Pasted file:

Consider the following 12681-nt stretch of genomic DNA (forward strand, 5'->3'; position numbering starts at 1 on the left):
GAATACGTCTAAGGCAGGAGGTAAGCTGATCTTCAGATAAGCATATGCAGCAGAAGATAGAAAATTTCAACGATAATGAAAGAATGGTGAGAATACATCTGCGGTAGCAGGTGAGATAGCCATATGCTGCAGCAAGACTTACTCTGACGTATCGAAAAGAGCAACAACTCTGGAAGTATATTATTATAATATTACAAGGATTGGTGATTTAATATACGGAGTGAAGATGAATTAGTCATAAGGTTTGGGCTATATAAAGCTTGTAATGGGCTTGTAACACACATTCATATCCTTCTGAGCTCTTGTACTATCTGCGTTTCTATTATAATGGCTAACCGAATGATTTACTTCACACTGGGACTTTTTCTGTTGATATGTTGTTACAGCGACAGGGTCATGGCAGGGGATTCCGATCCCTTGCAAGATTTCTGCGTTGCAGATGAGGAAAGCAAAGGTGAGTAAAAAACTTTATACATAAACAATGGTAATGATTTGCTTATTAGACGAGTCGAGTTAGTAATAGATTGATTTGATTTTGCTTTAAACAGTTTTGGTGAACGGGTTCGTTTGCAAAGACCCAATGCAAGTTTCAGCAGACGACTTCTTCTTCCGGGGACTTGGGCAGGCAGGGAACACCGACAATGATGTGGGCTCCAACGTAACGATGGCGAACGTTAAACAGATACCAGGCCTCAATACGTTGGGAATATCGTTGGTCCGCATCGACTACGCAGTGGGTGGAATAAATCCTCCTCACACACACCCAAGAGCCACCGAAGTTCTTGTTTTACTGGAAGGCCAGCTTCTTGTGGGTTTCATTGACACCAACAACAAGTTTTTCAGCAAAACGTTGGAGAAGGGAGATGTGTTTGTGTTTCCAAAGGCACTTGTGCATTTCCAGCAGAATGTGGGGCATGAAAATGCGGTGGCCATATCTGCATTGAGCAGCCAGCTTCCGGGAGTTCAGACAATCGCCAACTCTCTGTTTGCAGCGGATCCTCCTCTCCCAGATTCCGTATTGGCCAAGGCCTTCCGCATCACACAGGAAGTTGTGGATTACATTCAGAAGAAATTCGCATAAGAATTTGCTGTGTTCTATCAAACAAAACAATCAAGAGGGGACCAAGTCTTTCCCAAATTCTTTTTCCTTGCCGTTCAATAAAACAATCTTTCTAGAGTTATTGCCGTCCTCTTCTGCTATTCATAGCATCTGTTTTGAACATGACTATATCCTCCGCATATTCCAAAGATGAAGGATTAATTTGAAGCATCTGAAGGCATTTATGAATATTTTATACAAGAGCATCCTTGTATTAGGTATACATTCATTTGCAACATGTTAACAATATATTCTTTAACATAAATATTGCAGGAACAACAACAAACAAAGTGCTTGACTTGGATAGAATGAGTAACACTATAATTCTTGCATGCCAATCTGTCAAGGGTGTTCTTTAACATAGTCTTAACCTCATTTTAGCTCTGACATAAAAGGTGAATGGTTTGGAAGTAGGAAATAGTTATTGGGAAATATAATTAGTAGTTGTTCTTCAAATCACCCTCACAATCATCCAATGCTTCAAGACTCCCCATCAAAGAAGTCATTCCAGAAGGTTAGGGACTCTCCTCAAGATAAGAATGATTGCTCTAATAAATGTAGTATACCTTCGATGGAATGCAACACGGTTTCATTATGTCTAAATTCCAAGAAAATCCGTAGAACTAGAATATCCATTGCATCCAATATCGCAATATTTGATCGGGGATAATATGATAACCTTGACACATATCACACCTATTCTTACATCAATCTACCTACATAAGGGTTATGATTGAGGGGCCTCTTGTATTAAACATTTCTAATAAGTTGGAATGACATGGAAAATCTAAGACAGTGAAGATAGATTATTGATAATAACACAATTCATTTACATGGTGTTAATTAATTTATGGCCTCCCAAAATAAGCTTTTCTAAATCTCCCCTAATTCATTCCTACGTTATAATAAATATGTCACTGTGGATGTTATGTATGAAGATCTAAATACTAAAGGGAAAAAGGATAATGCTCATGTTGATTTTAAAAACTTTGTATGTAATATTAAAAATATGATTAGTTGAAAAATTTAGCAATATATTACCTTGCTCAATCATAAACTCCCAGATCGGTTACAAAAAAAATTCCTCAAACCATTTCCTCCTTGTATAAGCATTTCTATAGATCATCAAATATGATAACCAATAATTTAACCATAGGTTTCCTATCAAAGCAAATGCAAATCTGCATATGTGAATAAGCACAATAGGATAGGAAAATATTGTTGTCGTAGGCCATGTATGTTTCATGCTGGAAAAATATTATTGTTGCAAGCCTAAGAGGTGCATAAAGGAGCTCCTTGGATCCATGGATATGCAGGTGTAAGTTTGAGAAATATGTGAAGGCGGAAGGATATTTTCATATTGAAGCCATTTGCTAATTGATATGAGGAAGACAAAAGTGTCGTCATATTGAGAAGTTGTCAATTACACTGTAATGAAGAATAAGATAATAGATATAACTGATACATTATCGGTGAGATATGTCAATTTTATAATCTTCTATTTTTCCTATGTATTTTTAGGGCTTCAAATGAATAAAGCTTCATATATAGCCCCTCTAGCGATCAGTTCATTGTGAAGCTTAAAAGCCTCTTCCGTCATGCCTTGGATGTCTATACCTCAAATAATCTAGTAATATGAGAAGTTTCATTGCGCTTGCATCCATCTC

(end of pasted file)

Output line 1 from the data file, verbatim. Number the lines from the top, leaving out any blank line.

Consider the following 12681-nt stretch of genomic DNA (forward strand, 5'->3'; position numbering starts at 1 on the left):